An unhealthy diet in childhood can lead to poor health both in childhood and in adulthood. The evidence base with regard to the long-term consequences varies in strength, but the impact of childhood overweight/obesity is now becoming more apparent, both for the individual and society.
It is important to establish a healthy eating pattern early in life. Good nutrition is important for all, and especially for those younger than 5 years as these years are demanding for the developing child. They are the years in which children acquire many of the physical attributes and the social and mental structures for life and learning. National diet and nutrition surveys of children show low levels of micronutrient intake and excess macronutrient intake. Certain major adult health problems, such as coronary heart disease (CHD) and diabetes, are linked to excess consumption of energy dense, micronutrient poor foods. Physical activity is also essential for good health at all ages, and is fundamental to energy balance and weight control. It has a range of benefits during childhood, including healthy growth and development, their wellbeing, and a lessoning of risk factors such as hypertension and high cholesterol.
The best research on non-biological influences is that relating to parental feeding practices. A young child will eat what it is fed and will develop tastes for certain foods. So if the parents are weening the child of bottles or breastfeeding and substituting those with pancakes, bacon, syrup, and sugary drinks, the child will tend to demand those foods. And lots of it because their bodies are not getting the nutrients to grow. It’s natural for the body to demand more food intake to attempt to get those nutrients. As the child gets older, and I mean about 2 years old, he works out ways to avoid certain foods given by the parent and demand those sugary foods it likes because of taste. I saw a 2 years throw a fit when its mother tried to feed her properly. This child jumped up from the table and wanted to play. She came back to the table when the main course was finished because she knew it was dessert time. She then proceeded to stuff her mouth with chocolate and marsh mellows.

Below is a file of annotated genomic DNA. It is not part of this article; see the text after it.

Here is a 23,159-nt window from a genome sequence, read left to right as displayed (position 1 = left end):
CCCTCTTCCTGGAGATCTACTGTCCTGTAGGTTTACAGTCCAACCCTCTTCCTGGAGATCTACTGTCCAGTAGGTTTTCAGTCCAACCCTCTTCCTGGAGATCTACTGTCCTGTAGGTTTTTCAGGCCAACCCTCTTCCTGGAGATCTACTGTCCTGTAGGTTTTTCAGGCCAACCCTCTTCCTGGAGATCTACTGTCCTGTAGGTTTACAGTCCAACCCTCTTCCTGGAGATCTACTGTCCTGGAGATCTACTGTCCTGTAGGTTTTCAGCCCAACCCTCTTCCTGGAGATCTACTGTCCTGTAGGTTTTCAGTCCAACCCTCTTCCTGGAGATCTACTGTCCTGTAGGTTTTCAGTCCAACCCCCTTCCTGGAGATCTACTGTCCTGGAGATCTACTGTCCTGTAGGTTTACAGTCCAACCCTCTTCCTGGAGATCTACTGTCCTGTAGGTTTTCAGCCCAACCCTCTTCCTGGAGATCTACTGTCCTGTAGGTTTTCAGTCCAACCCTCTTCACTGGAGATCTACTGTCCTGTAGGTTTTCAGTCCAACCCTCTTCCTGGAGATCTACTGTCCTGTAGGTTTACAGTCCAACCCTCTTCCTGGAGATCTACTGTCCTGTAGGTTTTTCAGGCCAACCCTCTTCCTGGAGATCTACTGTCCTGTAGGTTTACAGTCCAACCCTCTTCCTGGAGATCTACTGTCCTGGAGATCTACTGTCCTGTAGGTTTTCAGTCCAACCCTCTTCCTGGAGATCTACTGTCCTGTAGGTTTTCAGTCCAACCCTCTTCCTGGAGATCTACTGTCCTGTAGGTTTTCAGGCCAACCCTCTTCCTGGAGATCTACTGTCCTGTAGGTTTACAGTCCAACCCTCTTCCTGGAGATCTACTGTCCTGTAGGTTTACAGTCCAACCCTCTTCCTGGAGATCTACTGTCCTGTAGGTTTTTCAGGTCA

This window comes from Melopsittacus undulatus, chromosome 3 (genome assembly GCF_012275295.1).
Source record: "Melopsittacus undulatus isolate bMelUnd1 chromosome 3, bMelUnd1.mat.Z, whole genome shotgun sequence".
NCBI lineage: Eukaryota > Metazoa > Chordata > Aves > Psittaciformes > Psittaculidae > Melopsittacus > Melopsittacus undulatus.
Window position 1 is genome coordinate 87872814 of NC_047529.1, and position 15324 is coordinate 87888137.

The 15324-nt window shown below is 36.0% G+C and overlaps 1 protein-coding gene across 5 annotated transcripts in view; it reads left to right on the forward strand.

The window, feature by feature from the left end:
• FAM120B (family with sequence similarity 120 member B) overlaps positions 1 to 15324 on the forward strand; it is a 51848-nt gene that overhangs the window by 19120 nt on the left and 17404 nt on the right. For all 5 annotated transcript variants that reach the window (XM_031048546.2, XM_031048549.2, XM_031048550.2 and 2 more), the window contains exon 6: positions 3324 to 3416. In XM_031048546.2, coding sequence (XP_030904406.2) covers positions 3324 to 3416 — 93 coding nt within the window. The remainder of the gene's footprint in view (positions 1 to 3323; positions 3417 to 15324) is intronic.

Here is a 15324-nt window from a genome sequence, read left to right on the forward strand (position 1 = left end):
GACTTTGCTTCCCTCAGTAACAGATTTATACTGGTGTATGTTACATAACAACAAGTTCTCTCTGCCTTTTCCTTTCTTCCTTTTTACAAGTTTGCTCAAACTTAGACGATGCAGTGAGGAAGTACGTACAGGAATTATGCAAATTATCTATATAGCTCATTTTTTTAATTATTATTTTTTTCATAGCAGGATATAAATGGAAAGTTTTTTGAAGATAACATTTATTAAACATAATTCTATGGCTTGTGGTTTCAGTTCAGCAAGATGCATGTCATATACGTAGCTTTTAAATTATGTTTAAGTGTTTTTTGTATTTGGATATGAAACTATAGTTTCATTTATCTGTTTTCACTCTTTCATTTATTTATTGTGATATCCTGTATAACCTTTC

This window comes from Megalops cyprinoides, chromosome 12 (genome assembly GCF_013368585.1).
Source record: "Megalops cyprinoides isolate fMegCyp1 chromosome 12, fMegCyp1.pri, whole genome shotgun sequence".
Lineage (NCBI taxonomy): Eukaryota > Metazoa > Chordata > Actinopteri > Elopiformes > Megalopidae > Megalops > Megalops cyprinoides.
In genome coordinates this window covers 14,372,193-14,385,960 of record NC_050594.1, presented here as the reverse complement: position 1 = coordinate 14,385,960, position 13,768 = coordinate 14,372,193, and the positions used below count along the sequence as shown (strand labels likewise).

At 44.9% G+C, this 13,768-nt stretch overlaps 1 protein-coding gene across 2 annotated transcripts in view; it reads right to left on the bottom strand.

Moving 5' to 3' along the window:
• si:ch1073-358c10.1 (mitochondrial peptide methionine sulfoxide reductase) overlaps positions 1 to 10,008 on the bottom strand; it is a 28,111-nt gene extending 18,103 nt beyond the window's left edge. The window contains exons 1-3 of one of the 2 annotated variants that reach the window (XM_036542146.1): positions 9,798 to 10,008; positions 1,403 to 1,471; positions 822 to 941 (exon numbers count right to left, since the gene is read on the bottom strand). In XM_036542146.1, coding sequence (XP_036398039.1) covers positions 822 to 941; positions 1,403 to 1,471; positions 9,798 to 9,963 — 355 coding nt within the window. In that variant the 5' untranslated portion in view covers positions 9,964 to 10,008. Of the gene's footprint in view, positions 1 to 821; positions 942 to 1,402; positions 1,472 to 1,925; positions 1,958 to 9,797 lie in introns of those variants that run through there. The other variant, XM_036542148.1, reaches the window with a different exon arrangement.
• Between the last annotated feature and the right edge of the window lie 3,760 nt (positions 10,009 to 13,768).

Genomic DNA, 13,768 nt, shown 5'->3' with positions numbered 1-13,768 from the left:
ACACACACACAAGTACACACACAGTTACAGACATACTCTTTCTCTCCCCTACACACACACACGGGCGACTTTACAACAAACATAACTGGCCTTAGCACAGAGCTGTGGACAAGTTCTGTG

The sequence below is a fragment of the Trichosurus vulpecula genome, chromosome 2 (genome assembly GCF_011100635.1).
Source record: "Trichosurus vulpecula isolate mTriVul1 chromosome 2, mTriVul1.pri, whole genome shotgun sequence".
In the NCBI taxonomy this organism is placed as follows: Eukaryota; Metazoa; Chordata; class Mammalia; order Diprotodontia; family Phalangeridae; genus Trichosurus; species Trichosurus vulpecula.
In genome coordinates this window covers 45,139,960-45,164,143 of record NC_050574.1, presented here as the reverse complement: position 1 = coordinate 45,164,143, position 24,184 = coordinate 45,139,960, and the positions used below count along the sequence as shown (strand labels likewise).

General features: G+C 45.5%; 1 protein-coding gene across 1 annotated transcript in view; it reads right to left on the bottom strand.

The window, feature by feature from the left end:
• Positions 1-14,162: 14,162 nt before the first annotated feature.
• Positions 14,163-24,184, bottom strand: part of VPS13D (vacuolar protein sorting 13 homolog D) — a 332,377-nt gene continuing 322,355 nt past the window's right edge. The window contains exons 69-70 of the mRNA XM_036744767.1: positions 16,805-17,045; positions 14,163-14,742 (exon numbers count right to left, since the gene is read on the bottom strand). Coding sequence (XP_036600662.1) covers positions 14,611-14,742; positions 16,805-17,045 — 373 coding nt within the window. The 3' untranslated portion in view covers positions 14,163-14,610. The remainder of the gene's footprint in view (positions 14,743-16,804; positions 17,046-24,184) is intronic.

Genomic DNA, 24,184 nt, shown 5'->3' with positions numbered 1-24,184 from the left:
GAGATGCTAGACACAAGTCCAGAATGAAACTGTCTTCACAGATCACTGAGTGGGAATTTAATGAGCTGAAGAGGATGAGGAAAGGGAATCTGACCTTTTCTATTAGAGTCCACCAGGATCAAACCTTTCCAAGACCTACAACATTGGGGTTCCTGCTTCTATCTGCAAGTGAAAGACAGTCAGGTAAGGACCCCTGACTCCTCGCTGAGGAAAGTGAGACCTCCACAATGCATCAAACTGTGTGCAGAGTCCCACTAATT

I feel it is never too late for parents to wake up to the fact that the food being sold in most restaurants and in the supermarket are causing their children to grow to abnormal proportions. I watched a movie the other night filmed in 1968 in San Francisco and I made a point of looking for obese people as the camera panned the crowded streets. I didn’t see one person who was even mildly heavy. And I don’t believe all those people were chosen to be in the film. Funny thing is that I thought the main actors and actresses were too thin looking. Obviously my view of what is healthy looking has been warped over the years. I’ve also looked in school books from the late 1800s and all the children in the school pictures and classroom scenes were rail thin. Now I look at school photos and observe people in general and wonder where all the thin people went.
And what will people look like in 20 years if the rate of obesity continues to worsen?